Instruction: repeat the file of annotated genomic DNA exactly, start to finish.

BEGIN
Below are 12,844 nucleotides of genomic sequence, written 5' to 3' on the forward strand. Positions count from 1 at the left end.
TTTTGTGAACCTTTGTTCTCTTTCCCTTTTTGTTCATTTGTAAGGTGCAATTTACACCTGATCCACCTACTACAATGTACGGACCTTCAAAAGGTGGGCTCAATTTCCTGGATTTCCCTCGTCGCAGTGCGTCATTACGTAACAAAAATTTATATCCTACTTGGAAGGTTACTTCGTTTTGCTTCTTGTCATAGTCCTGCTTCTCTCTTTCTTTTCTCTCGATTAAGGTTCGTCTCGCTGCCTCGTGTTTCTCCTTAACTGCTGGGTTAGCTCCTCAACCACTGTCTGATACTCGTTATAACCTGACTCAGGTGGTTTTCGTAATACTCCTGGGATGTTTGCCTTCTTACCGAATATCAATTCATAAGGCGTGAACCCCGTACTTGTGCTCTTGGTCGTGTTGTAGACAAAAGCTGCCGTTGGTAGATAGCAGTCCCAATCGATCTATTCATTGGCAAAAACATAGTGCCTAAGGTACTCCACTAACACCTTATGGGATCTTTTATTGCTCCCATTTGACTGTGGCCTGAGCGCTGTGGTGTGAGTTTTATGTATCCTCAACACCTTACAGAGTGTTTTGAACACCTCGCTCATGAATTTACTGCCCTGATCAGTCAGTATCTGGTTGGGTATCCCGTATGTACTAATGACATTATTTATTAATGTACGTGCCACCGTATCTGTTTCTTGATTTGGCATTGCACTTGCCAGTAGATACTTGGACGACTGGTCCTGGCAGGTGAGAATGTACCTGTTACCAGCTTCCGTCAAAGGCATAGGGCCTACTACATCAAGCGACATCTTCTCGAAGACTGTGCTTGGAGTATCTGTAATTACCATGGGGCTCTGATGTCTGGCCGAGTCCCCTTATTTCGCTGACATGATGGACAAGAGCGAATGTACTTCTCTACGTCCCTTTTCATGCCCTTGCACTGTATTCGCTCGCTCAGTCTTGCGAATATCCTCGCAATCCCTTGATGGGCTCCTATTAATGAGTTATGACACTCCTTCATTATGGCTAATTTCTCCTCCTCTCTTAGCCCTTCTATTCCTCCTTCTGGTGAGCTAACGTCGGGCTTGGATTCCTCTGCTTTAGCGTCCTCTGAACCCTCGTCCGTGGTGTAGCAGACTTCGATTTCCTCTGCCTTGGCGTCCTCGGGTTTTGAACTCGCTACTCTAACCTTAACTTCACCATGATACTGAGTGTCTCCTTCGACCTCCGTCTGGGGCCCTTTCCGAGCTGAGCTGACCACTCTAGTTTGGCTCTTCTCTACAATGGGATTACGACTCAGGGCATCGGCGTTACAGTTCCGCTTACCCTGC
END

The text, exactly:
Below are 12,844 nucleotides of genomic sequence, written 5' to 3' on the forward strand. Positions count from 1 at the left end.
TTTTGTGAACCTTTGTTCTCTTTCCCTTTTTGTTCATTTGTAAGGTGCAATTTACACCTGATCCACCTACTACAATGTACGGACCTTCAAAAGGTGGGCTCAATTTCCTGGATTTCCCTCGTCGCAGTGCGTCATTACGTAACAAAAATTTATATCCTACTTGGAAGGTTACTTCGTTTTGCTTCTTGTCATAGTCCTGCTTCTCTCTTTCTTTTCTCTCGATTAAGGTTCGTCTCGCTGCCTCGTGTTTCTCCTTAACTGCTGGGTTAGCTCCTCAACCACTGTCTGATACTCGTTATAACCTGACTCAGGTGGTTTTCGTAATACTCCTGGGATGTTTGCCTTCTTACCGAATATCAATTCATAAGGCGTGAACCCCGTACTTGTGCTCTTGGTCGTGTTGTAGACAAAAGCTGCCGTTGGTAGATAGCAGTCCCAATCGATCTATTCATTGGCAAAAACATAGTGCCTAAGGTACTCCACTAACACCTTATGGGATCTTTTATTGCTCCCATTTGACTGTGGCCTGAGCGCTGTGGTGTGAGTTTTATGTATCCTCAACACCTTACAGAGTGTTTTGAACACCTCGCTCATGAATTTACTGCCCTGATCAGTCAGTATCTGGTTGGGTATCCCGTATGTACTAATGACATTATTTATTAATGTACGTGCCACCGTATCTGTTTCTTGATTTGGCATTGCACTTGCCAGTAGATACTTGGACGACTGGTCCTGGCAGGTGAGAATGTACCTGTTACCAGCTTCCGTCAAAGGCATAGGGCCTACTACATCAAGCGACATCTTCTCGAAGACTGTGCTTGGAGTATCTGTAATTACCATGGGGCTCTGATGTCTGGCCGAGTCCCCTTATTTCGCTGACATGATGGACAAGAGCGAATGTACTTCTCTACGTCCCTTTTCATGCCCTTGCACTGTATTCGCTCGCTCAGTCTTGCGAATATCCTCGCAATCCCTTGATGGGCTCCTATTAATGAGTTATGACACTCCTTCATTATGGCTAATTTCTCCTCCTCTCTTAGCCCTTCTATTCCTCCTTCTGGTGAGCTAACGTCGGGCTTGGATTCCTCTGCTTTAGCGTCCTCTGAACCCTCGTCCGTGGTGTAGCAGACTTCGATTTCCTCTGCCTTGGCGTCCTCGGGTTTTGAACTCGCTACTCTAACCTTAACTTCACCATGATACTGAGTGTCTCCTTCGACCTCCGTCTGGGGCCCTTTCCGAGCTGAGCTGACCACTCTAGTTTGGCTCTTCTCTACAATGGGATTACGACTCAGGGCATCGGCGTTACAGTTCCGCTTACCCTGC